Under the current rules, the IIM board has 24 members. A new proposal suggests that this number be brought between 14-16 members, who mandatorily have to attend 75 per cent of all meetings. “The idea behind reducing board size is to ensure that people who are active remain on the board. Where the proposal of seats in the society in lieu of corporate funding is concerned, that has not found acceptance,” says Devi Singh, Director IIM-Lucknow. The Bhargava Committee had recommended that the societies be trimmed to 20 members so that the rest could be given to those who gave monetary donations.

This strategy hasn’t gone down well with some. “Just for IIM-Ahmedabad, 5000-odd alumnae are now in well placed positions. Raising Rs. 500 crore (Rs. 5 billion) from just them is an easy task. How can one even think about selling stake in IIMs to corporates for money? It is unthinkable,” said Bakul Dholakia, past director, IIM-A. Then, there’s the Balakrishnan Committee suggestion that teachers be required to complete a minimum of 160 hours of teaching time. “Are we clerks? How can the ministry ask us for annual teaching plans, when the discipline itself is evolving?” Says an equally perturbed IIM-A faculty member: “We cannot be told how to plan our lessons. An average of 90 hours of classroom teaching that we do requires 60 hours of backroom work.”

Some feel that other areas of the IIM education spectrum will also suffer. “Mandating a larger compulsory time window for classroom teaching will make a direct casualty out of research,” said Asish Bhattacharya, Director, IIM-Kolkata, who served on the IIM faculty for 11 years. “It is like a vicious circle. The move will affect research merit and, in-turn accountability. In the long run then the purpose of autonomy, and the search for merit itself is defeated,” Bhattacharya argues.

The raucous protests by the faculty across the older IIMs, especially Kolkata and Ahmedabad, have meant that the process of MoA amendment has been delayed, and is slated to remain in limbo for the next year or so. “To be honest, those problems have not yet been solved. We expect some consensus to develop over the year,” said Samir Barua, Director, IIM-Ahmedabad.

Different schools have different needs. Consequently, according to Debasish Chatterjee, Director of IIM-Kozhikode , the restrictions and accountability parameters for every IIM have to be different. For a school like Kozhikode, the need for autonomy is directly linked to the need to expand. “Given our hilltop location, there is no scope for growth. We are in the process of getting some land in Kochi, a natural progress for us. Autonomy is essential in as much as it gives us the chance to set up satellite campuses, both domestic and international,” explains Chatterjee.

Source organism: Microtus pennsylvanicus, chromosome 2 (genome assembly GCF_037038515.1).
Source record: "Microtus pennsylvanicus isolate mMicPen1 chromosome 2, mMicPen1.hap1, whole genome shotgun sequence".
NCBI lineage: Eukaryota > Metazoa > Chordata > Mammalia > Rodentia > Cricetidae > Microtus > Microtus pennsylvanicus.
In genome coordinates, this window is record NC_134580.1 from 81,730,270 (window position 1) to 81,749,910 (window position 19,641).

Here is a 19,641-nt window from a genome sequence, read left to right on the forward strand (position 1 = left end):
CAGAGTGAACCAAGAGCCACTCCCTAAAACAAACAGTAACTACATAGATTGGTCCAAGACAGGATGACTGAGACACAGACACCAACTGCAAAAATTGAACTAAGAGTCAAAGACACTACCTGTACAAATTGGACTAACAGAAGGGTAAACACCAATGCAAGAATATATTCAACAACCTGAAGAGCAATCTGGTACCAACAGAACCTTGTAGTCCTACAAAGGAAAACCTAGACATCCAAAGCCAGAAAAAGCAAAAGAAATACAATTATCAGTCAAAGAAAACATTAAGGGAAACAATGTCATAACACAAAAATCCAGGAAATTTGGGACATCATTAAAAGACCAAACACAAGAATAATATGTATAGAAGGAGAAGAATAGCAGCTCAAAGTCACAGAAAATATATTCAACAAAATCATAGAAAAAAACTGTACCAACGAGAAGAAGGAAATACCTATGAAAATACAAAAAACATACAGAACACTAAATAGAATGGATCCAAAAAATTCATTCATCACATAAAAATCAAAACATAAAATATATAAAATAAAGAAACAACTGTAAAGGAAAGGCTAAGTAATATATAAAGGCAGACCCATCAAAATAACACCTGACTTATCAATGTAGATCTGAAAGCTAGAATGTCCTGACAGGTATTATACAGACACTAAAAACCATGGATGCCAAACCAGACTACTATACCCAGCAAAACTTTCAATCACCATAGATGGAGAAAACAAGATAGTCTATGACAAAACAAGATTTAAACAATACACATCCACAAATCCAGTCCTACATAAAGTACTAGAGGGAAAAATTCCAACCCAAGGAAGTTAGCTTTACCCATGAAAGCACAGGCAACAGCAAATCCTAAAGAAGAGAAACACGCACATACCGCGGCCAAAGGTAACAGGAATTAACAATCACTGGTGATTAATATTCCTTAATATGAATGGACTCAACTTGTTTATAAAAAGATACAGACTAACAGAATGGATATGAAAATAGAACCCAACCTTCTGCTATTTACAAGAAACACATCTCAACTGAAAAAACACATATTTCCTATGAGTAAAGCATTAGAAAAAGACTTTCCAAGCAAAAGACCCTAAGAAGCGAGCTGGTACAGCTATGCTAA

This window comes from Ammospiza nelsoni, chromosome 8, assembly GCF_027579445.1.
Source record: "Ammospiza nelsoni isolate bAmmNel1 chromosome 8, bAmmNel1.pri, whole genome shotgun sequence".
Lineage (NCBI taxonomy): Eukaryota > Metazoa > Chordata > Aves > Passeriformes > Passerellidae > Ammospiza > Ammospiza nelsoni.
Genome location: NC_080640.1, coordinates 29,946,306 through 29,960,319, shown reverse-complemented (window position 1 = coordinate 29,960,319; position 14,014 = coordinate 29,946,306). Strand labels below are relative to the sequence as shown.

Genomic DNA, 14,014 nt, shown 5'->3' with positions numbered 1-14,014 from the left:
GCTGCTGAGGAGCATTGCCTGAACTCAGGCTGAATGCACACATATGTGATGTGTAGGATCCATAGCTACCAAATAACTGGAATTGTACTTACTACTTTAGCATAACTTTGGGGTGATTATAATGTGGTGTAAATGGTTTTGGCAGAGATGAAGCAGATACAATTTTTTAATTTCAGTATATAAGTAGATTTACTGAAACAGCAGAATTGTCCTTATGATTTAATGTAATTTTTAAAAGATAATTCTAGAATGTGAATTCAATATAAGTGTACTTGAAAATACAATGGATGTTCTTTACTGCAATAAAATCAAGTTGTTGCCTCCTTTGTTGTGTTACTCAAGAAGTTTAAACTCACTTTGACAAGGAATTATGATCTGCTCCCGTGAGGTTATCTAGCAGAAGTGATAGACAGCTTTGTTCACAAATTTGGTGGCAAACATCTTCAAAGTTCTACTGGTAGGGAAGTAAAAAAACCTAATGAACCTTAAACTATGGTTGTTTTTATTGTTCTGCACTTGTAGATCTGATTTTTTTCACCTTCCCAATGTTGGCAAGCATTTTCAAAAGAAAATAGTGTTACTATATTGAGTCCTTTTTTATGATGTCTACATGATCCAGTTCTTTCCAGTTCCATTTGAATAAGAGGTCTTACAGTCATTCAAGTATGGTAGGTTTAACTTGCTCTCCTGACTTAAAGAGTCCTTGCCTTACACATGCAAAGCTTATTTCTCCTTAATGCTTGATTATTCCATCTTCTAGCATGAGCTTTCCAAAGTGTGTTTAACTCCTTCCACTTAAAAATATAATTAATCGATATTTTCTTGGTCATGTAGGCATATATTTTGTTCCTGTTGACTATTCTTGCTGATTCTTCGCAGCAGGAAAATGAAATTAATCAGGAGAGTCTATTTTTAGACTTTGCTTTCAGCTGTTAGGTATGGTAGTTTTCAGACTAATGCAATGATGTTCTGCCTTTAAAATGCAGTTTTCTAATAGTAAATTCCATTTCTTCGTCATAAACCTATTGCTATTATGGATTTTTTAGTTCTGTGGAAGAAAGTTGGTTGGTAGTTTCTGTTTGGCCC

That IIMs have been trying to expand domestically and abroad is well known. As far back as 2005, IIM-A almost closed the deal to set up another institute in Maharashtra. Now, there has been talk of discussing campuses in Singapore and Dubai. Also in the works is a collaboration between the three oldest IIMs.“A joint international campus, where synergies, and resources might be shared between A B C is a possibility. Things should concretise next year,” said Samir Barua, Director, IIM-A. Detractors however have argued that instead of strengthening the IIM brand, the move might lead to its dilution. “Look at the international campus of an institute like SP Jain, where the international campus is seen as the money making scheme where only students who do not have merit to make it to the India campus find entry,” argues Dholakia.

M.J. Xavier, Director, IIM-Ranchi points to Article 3 of the MoA, which is essentially the raison d’etre of the IIMs: “To serve the needs of business, industry, Government and society at large through programmes and activities developed to serve the mission; Build leaders and entrepreneurs through holistic, transformative and innovative education.” Can the evolution of more independent decision making powers for IIMs fulfil these fundamental objectives? Have they been doing so? Those are the important questions on everyone’s lips in figuring out a way forward.

Source: Business Standard, November 8, 2011